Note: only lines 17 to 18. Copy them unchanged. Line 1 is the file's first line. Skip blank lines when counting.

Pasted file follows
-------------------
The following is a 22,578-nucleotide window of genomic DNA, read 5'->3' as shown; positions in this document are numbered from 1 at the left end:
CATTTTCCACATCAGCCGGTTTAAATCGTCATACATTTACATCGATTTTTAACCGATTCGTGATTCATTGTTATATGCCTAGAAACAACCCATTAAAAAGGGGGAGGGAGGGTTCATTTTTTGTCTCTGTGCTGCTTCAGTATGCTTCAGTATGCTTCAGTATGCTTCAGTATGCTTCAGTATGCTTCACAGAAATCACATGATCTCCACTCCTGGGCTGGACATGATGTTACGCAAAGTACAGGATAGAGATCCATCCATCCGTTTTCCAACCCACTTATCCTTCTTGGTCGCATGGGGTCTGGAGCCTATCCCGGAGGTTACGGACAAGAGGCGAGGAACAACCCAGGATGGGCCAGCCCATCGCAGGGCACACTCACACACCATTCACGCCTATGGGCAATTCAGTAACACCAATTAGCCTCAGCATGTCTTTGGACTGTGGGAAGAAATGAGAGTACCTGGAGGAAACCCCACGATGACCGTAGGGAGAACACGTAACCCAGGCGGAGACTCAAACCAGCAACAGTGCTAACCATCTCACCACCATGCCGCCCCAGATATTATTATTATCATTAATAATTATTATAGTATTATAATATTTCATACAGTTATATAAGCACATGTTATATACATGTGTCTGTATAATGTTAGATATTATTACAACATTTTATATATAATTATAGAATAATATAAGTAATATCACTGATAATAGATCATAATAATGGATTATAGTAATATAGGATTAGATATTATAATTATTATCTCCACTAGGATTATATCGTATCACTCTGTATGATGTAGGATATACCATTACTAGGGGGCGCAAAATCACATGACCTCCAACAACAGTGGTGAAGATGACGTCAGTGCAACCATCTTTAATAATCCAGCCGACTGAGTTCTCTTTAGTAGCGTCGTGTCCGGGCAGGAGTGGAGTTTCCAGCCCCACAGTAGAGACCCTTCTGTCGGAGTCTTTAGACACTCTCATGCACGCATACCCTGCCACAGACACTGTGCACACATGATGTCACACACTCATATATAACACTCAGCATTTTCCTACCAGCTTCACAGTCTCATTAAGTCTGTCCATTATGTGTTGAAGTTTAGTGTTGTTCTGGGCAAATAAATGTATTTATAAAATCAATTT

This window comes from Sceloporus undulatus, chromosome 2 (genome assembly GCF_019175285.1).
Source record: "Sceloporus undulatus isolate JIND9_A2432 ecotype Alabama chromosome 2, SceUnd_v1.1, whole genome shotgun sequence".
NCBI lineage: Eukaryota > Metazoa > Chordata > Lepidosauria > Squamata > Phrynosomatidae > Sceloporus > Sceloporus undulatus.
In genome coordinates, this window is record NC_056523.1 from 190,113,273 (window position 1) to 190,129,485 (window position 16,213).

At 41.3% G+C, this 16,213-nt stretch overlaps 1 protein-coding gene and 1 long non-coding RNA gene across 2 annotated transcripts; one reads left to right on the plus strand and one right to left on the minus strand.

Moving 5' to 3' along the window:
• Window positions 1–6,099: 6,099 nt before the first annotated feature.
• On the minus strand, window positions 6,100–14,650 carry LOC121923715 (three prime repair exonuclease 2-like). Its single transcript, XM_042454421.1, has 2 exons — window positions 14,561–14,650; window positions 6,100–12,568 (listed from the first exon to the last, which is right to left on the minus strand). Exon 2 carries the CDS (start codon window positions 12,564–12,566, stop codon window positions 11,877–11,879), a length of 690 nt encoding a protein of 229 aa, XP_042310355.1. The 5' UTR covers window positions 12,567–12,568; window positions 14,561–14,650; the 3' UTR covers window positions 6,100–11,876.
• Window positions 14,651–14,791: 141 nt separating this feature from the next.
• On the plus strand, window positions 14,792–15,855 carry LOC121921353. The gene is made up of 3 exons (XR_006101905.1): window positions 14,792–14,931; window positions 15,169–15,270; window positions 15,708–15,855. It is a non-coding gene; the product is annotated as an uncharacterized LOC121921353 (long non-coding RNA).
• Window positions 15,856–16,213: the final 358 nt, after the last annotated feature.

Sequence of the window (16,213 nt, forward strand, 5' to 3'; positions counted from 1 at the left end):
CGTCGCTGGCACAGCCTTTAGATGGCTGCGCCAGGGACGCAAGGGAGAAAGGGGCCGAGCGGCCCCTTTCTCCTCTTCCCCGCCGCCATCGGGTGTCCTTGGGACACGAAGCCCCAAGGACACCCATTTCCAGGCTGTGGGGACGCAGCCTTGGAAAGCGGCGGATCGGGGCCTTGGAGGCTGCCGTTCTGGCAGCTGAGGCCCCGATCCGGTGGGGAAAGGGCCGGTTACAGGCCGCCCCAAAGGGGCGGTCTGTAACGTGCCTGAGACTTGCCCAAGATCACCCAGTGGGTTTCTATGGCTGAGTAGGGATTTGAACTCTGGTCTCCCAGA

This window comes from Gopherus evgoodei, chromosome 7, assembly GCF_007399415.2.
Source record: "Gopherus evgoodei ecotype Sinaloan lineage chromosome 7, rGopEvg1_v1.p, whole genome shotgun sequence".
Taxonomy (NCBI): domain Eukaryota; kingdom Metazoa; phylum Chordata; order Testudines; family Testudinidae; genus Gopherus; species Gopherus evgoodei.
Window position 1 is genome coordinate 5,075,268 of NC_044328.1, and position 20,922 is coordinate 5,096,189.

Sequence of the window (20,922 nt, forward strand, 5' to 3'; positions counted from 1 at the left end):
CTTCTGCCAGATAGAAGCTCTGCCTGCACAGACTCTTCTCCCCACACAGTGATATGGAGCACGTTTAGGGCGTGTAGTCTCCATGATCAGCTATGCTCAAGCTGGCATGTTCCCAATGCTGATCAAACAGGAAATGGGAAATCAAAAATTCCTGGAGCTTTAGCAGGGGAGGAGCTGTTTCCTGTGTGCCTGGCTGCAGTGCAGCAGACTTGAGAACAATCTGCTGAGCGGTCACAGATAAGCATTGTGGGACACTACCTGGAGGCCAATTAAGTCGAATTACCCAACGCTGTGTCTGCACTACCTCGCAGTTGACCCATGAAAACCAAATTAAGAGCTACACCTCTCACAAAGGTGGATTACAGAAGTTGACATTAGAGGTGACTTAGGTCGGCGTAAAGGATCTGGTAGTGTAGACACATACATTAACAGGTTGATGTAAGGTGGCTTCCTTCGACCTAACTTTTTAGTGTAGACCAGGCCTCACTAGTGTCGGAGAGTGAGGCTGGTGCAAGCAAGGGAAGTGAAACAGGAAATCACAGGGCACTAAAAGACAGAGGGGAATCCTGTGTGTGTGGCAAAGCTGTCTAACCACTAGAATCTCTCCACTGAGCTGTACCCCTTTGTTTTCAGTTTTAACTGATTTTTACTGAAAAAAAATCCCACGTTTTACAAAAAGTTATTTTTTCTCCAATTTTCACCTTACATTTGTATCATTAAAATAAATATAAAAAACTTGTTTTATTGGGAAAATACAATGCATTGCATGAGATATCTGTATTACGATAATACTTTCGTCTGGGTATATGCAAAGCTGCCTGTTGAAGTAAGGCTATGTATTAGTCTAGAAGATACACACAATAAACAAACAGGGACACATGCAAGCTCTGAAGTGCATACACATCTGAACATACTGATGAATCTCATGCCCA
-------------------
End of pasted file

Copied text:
Source record: "Gopherus evgoodei ecotype Sinaloan lineage chromosome 7, rGopEvg1_v1.p, whole genome shotgun sequence".
Taxonomy (NCBI): domain Eukaryota; kingdom Metazoa; phylum Chordata; order Testudines; family Testudinidae; genus Gopherus; species Gopherus evgoodei.